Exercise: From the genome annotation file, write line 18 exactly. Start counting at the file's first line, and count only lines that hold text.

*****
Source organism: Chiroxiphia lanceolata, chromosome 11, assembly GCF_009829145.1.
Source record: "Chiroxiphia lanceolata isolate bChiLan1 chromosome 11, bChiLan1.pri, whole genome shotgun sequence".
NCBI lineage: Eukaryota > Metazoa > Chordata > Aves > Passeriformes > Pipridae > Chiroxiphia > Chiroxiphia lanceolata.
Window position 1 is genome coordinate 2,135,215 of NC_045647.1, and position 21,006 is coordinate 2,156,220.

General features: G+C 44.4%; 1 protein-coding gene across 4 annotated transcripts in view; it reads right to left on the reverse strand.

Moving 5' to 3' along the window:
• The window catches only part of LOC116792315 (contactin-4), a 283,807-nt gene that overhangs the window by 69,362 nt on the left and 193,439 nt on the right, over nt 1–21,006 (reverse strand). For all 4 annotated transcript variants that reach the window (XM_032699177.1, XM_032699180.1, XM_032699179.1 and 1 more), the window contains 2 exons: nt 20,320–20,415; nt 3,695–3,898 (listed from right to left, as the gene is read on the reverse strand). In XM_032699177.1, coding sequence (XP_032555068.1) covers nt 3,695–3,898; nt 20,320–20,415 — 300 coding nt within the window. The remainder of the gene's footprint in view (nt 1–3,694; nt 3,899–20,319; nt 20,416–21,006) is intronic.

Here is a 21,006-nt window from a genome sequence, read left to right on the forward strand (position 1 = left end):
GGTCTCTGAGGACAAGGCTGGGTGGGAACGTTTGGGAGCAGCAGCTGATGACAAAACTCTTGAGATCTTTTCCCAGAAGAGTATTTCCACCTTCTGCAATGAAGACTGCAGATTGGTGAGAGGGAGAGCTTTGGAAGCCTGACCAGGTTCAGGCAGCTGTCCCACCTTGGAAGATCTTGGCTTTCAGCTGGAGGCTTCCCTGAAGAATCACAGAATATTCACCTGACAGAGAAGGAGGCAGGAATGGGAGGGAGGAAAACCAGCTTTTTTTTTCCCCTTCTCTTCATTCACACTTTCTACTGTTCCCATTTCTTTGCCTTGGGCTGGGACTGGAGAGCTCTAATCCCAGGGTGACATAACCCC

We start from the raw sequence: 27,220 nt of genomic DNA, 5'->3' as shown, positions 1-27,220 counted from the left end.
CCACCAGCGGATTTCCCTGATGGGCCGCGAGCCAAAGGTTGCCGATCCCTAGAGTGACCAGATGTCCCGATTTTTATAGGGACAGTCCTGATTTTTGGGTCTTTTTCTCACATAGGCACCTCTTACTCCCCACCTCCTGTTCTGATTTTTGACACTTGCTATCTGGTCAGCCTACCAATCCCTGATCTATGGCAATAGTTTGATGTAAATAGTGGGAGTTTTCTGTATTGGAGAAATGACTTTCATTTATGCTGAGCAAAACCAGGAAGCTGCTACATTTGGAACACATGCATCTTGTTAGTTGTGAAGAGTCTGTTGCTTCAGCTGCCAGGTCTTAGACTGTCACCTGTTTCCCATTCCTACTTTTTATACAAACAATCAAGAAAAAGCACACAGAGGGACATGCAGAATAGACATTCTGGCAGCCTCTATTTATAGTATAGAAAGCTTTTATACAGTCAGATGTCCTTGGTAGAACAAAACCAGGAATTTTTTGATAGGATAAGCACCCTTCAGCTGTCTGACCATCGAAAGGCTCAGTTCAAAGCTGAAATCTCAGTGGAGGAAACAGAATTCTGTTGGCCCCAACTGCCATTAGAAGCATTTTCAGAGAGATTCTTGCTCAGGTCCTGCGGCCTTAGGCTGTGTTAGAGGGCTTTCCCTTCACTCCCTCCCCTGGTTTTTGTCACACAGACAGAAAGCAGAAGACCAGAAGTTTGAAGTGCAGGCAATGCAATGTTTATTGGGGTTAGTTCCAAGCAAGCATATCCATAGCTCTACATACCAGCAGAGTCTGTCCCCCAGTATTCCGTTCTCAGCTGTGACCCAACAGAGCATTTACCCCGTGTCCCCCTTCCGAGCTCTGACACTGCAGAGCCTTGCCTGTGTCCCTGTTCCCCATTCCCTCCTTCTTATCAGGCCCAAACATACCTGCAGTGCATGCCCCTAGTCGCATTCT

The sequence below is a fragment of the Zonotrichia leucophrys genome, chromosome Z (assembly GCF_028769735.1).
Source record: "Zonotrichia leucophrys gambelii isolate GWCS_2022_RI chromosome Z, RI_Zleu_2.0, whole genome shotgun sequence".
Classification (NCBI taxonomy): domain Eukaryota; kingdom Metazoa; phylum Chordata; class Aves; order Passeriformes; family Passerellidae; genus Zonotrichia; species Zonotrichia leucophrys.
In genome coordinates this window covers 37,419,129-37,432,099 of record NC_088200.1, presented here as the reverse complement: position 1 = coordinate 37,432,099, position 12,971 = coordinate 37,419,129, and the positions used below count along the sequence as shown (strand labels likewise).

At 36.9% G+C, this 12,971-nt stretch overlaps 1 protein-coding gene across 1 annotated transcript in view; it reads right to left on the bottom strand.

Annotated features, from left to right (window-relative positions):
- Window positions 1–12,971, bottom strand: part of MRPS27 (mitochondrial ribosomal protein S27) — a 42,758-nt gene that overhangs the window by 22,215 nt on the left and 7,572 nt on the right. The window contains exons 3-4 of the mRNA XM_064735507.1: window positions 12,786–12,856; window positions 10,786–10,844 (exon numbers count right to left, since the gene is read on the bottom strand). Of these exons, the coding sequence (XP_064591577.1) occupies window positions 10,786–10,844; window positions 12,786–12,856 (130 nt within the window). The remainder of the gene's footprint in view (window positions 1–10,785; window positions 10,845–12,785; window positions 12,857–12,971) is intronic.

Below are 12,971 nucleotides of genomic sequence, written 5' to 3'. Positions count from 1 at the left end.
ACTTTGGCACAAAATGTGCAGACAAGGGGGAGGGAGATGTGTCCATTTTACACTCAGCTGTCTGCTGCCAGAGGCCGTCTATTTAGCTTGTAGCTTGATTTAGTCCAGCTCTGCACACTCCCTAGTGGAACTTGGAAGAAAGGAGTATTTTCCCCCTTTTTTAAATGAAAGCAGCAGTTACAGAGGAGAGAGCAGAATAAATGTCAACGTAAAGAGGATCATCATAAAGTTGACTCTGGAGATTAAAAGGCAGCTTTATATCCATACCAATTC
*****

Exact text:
- Window positions 1–12,971, bottom strand: part of MRPS27 (mitochondrial ribosomal protein S27) — a 42,758-nt gene that overhangs the window by 22,215 nt on the left and 7,572 nt on the right. The window contains exons 3-4 of the mRNA XM_064735507.1: window positions 12,786–12,856; window positions 10,786–10,844 (exon numbers count right to left, since the gene is read on the bottom strand). Of these exons, the coding sequence (XP_064591577.1) occupies window positions 10,786–10,844; window positions 12,786–12,856 (130 nt within the window). The remainder of the gene's footprint in view (window positions 1–10,785; window positions 10,845–12,785; window positions 12,857–12,971) is intronic.